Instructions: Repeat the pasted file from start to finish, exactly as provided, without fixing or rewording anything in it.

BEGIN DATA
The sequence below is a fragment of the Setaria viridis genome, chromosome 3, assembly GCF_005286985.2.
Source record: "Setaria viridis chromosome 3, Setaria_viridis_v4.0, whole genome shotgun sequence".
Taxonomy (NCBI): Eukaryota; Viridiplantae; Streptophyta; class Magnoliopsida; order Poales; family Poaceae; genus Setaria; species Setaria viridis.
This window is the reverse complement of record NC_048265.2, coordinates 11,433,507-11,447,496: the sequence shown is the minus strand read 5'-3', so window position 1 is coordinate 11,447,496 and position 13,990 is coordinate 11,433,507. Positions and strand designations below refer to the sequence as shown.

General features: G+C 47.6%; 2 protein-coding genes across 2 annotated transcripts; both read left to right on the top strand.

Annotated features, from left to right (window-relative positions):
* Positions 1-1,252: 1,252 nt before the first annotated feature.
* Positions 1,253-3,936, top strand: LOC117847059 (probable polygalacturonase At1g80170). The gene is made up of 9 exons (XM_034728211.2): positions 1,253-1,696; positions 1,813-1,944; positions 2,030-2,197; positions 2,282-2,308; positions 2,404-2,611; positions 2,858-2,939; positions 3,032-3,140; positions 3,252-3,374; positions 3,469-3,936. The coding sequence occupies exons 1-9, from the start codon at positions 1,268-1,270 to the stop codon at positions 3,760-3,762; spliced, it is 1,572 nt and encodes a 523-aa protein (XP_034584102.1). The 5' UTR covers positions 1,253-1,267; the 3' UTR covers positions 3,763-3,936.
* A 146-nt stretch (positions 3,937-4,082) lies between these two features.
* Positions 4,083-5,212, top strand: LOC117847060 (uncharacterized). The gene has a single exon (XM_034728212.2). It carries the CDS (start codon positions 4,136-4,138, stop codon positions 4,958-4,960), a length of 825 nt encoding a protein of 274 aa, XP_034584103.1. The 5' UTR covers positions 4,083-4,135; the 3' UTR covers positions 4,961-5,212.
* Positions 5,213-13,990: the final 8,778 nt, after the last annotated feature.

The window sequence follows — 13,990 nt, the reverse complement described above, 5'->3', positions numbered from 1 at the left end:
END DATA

The sequence below is a fragment of the Setaria viridis genome, chromosome 3, assembly GCF_005286985.2.
Source record: "Setaria viridis chromosome 3, Setaria_viridis_v4.0, whole genome shotgun sequence".
Taxonomy (NCBI): Eukaryota; Viridiplantae; Streptophyta; class Magnoliopsida; order Poales; family Poaceae; genus Setaria; species Setaria viridis.
This window is the reverse complement of record NC_048265.2, coordinates 11,433,507-11,447,496: the sequence shown is the minus strand read 5'-3', so window position 1 is coordinate 11,447,496 and position 13,990 is coordinate 11,433,507. Positions and strand designations below refer to the sequence as shown.

General features: G+C 47.6%; 2 protein-coding genes across 2 annotated transcripts; both read left to right on the top strand.

Annotated features, from left to right (window-relative positions):
* Positions 1-1,252: 1,252 nt before the first annotated feature.
* Positions 1,253-3,936, top strand: LOC117847059 (probable polygalacturonase At1g80170). The gene is made up of 9 exons (XM_034728211.2): positions 1,253-1,696; positions 1,813-1,944; positions 2,030-2,197; positions 2,282-2,308; positions 2,404-2,611; positions 2,858-2,939; positions 3,032-3,140; positions 3,252-3,374; positions 3,469-3,936. The coding sequence occupies exons 1-9, from the start codon at positions 1,268-1,270 to the stop codon at positions 3,760-3,762; spliced, it is 1,572 nt and encodes a 523-aa protein (XP_034584102.1). The 5' UTR covers positions 1,253-1,267; the 3' UTR covers positions 3,763-3,936.
* A 146-nt stretch (positions 3,937-4,082) lies between these two features.
* Positions 4,083-5,212, top strand: LOC117847060 (uncharacterized). The gene has a single exon (XM_034728212.2). It carries the CDS (start codon positions 4,136-4,138, stop codon positions 4,958-4,960), a length of 825 nt encoding a protein of 274 aa, XP_034584103.1. The 5' UTR covers positions 4,083-4,135; the 3' UTR covers positions 4,961-5,212.
* Positions 5,213-13,990: the final 8,778 nt, after the last annotated feature.

The window sequence follows — 13,990 nt, the reverse complement described above, 5'->3', positions numbered from 1 at the left end: